As stated in the consortium agreement with European Commission, the results obtained from Exscalate4CoV are protected by Intellectual Property to promote universal access. All scientific data produced by the consortium will be released in open domain.
18 June 2020 - Exscalate4CoV, the private-public consortium supported by the EU’s Horizon 2020 programme for research and innovation, led by Dompé farmaceutici and currently representing 33 partners, has requested access to clinical trials for the use of Raloxifene in Covid 19 patients.
Raloxifene, already used against Mers and Sars, has been indicated as effective against Sars-Cov2 by the “in-silico” research conducted by the consortium which has shown efficacy in countering the replication of the virus in cells. The IP for its use against Sars-Cov2 has already been protected to facilitate the largest possible access. Raloxifene would be used in mildly symptomatic Covid19 patients to halt the spread of infection.
Raloxifene is currently on the market for the treatment of a non-viral disease (osteoporosis) and is well-tolerated with a known safety profile. The compound is a marketed drug and has been approved by the EMA for clinical use.
This result emerged from the first virtual (in silico) screening conducted on the Consortium’s supercomputers of more than 400.000 molecules (safe-in-man drugs and natural products) made available by Dompé farmaceutici and the partner Fraunhofer (IME)to the Consortium. The molecules were prioritized if in clinical stage or already on the market. 7.000 molecules with certain promising characteristics were tested.
At the core of the project is Exscalate (EXaSCale smArt pLatform Against paThogEns), at present the most powerful (and cost-efficient) intelligent supercomputing platform in the world. Exscalate leverages a "chemical library" of 500 billion molecules, thanks to a processing capacity of more than 3 million molecules per second. Exscalate4Cov’s drug screening process matches massive supercomputing resources of more than 122 Petaflops from four major EU machines (Cineca’s Marconi - 50 Petaflops; ENI’s HPC5 - 51,7 Petaflops, and Barcelona Supercomputing Center’s MareNostrum4 -13.7 Petaflops, Julich’s Juwels - 7 Petaflops) with some of the continent’s best computational and life-science research labs to counter international pandemics faster and more efficiently. This enormous effort will receive experimental validation by the capabilities of consortium partners, both in direction of structural complexes elucidation and in the direction of mechanistic elucidation at biochemical and cellular levels.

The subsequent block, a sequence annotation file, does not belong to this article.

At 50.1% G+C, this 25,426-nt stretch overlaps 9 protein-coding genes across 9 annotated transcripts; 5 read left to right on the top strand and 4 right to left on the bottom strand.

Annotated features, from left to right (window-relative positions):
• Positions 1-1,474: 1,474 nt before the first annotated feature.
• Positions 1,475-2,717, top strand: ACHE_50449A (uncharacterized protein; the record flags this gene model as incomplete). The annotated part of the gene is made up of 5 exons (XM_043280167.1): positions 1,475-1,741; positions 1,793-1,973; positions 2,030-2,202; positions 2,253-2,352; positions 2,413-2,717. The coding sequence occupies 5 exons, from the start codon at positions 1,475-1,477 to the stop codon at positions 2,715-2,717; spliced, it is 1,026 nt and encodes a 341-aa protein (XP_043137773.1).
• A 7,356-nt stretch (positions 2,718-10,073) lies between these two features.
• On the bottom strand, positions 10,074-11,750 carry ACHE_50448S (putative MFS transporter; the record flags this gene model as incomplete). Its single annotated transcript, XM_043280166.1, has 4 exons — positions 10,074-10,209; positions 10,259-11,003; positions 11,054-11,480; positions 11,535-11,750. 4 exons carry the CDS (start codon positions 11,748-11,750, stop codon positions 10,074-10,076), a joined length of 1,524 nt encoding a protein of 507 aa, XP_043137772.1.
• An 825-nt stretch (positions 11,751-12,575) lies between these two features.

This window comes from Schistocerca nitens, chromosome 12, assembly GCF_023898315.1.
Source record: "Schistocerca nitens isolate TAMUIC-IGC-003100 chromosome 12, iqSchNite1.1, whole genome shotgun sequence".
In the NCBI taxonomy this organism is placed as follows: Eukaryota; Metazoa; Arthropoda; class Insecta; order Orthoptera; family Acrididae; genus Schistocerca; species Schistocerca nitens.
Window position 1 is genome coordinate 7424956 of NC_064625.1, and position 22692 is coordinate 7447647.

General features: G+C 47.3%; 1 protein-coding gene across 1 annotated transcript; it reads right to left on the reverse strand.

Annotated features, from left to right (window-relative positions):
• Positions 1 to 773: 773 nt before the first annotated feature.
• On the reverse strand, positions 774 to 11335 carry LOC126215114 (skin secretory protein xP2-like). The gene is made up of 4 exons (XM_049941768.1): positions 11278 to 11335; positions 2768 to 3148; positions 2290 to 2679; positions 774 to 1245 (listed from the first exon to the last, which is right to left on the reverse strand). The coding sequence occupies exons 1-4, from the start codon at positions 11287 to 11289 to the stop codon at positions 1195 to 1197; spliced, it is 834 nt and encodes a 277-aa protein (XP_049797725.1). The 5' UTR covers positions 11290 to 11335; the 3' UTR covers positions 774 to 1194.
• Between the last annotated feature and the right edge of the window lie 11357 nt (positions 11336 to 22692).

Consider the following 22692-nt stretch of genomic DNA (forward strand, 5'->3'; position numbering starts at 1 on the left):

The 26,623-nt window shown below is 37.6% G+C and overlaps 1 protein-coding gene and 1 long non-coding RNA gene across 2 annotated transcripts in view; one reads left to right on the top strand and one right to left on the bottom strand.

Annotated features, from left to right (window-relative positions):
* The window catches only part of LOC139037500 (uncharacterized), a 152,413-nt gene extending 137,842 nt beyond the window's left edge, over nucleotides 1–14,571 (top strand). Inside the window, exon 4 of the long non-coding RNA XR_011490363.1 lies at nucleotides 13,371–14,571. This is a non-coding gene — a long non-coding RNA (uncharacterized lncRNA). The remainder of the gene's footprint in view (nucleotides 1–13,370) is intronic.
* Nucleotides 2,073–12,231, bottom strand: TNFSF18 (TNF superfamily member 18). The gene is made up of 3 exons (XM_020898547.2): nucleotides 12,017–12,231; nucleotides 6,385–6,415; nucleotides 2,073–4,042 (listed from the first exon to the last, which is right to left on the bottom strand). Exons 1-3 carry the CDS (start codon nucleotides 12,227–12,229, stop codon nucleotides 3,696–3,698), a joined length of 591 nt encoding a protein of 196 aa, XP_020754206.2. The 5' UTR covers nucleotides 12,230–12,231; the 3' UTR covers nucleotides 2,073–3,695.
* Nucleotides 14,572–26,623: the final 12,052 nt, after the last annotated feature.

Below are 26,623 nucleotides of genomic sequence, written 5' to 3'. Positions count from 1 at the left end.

For the second phase of testing, Exscalate4CoV consortium’s work continues to use high-performance computing (HPC) platform and aims to find highly specific novel molecules for the development of post-emergency solutions for SARS-CoV-2. As stated in the consortium agreement with the European Commission, the results obtained from Exscalate4Cov are protected by Intellectual Property. The Commission supported this Consortium with a grant of € 3 million of emergency EU funding for advanced computing against coronavirus. The aim of E4C is twofold: to identify molecules capable of targeting the new coronavirus (SARS-CoV-2) and to develop a tool effective for countering future pandemics. More specifically, E4C aims to:
- Establish a sustainable example for a rapid scientific answer to any future pandemic scenario. The model leverages a rapid and effective High Performance Computing platform for the generation and analysis of 3D models and experimental 3D X-ray resolved structures of protein targets from pandemic pathogens
- Drive a fast virtual identification of known drugs (repurposing) or proprietary/commercial candidate molecules to be further experimentally characterized;
- Define a workflow scheme for biochemical and cellular screening test to validate the candidate molecules in previous points and assure, through phenotypic and genomic assays;
- Prepare, together with EMA, a development plan for successful candidates for direct “first-in-human” studies or for further testing in animals for bridging studies;
- Identify SARS-CoV-2 genomic regions involved in host adaptation, pathogenicity and mutations.